Tuesday, August 5, 2008

It's All Just Empty Everywhere

I'm not feeling very popular right now. After 12 days out of touch and out of the country, I had no personal voicemails, no text messages, and barely any emails outside of the innumerable newsletter subscriptions I have.

MohammedBut while in Morocco, I felt pretty popular. Starting with the seedy city of Casablanca, where Arab men as young as 14 or 15 practice making disgusting comments at you, I got constant attention from men. I wasn't looking for anything, relishing the relief of dating pressure by virtue of just being away from New York, but men everywhere leered at me, both repulsively and somewhat flatteringly when they were really hot.

Even when I felt protected standing by our Fes tour guide Mohammed's side, I realized Mohammed was kind of hitting on me, asking my origin (Italian?) and telling me he'd like to see me in a kaftan with pointy, gold-embroidered slippers and a henna tattoo - that then I would be "#1 wife."

Both he and the young man at the poterie commented on my fair skin and dark Poterieeyes, and it all felt very complimentary until my ceramics salesman let his hand creep below my waistline while I got my picture taken with him. He was very cute, so I didn't stop him, but I kind of thought that Muslim men must take out their pent-up sexual aggression on American women who pass through, that they must easily sexually objectify us because, well, we kind of put ourselves "out there" for it.

So I have no real sense if flirtation can really exist in Morocco, or in any other Muslim country. Normally, if I would see a cute boy, I would smile, bat my lashes at him, say something as cute as he is, and start the romantic dance. But in Morocco, it feels dangerous, like being too friendly will land you face-down on the back of a camel, headed for the mountains while your tour guide counts the Dirhams he received for you.

I knew that the men there would like me, given my experience in London with North Africans, but I thought somehow being American would turn them off. The shopkeeper in the hotel gift shop stopped me and asked me in French if I was Arabian or Moroccan. I acted cute and replied "Americaine, pas Francaise, pas Quebecoise" and was a bit flattered to think that I looked a bit Middle Eastern to him, but then I realized he probably was just flirting with me. He didn't seem to mind my American roots and stared into my eyes too long and grabbed at my hands.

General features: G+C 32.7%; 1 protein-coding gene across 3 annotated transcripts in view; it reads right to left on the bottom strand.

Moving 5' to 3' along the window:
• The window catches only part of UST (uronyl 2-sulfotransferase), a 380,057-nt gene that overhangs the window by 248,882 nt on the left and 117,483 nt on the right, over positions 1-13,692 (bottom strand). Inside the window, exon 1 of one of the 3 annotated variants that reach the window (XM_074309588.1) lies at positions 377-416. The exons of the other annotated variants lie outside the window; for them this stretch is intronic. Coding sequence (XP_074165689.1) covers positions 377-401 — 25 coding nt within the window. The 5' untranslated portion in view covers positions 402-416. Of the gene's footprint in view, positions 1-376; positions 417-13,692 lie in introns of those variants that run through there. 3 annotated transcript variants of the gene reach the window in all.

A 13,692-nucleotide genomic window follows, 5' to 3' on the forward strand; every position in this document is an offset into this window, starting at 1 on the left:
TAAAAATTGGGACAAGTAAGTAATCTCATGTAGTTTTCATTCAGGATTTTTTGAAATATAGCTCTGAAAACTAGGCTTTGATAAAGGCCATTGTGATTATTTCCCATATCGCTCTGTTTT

There were no single and young and cute guys on the bus tour with us, which was probably for the best, but I was constantly surrounded by hot, swarthy passers-by so it was easy to get confused and wonder where to put that energy.

In fact, I got flattered in Fes when a Moroccan photographer was following our group through the souk and the mosque taking our pictures, many of me, until I heard Mohammed explain that the papparazzo would probably come to our hotel that night or in the morning to try to sell us the pictures. Worse yet, if he couldn't sell the prints to us, he would sell them to the Berber men. Yuck.

Out in the desert, everything felt better, less complicated. My body shed itself of all pain, inflammation, aches and breaks, and my mind cleared itself of heartaches and loneliness. But at our hotel in Erfoud, a Moroccan man asked me if I was a "gazelle," and our driver (also Mohammed) had to translate for me that I was being asked if I was an unmarried woman. A quick "yes" and I jumped on the bus to escape any further inquiry into my availability. But a short bus ride later into Rissani, and I couldn't wait for our local tour guide, Ali, to ask me if I was married, if I lived alone, if I would stay and live among the Berbers.

I know it's impossible to think that I could make a life with a half Berber 29-year-old who speaks eight languages and is finishing his PhD while taking care of his aging mother, but it's a nice fantasy. And for a moment, as I tried to insinuate myself into each of his conversations, I thought I might prefer to never come back to the United States.

Being a gazelle in Morocco certainly has its advantages, especially when trying to negotiate a good price for a horse-and-buggy ride back to your hotel from an insane outdoor market in Marrakech or making sure that your camel man takes care of you during a trip up-and-down some sunset sand dunes.

But it's all as transparent and meaningless as it is in New York. Ali asked me to stay in the desert, but he didn't mean with him and he didn't mean forever. He was probably no more sincere than the Casablanca hoodlums that muttered lewd obscenities in Arabic at us and then called us "bitch" when we didn't respond.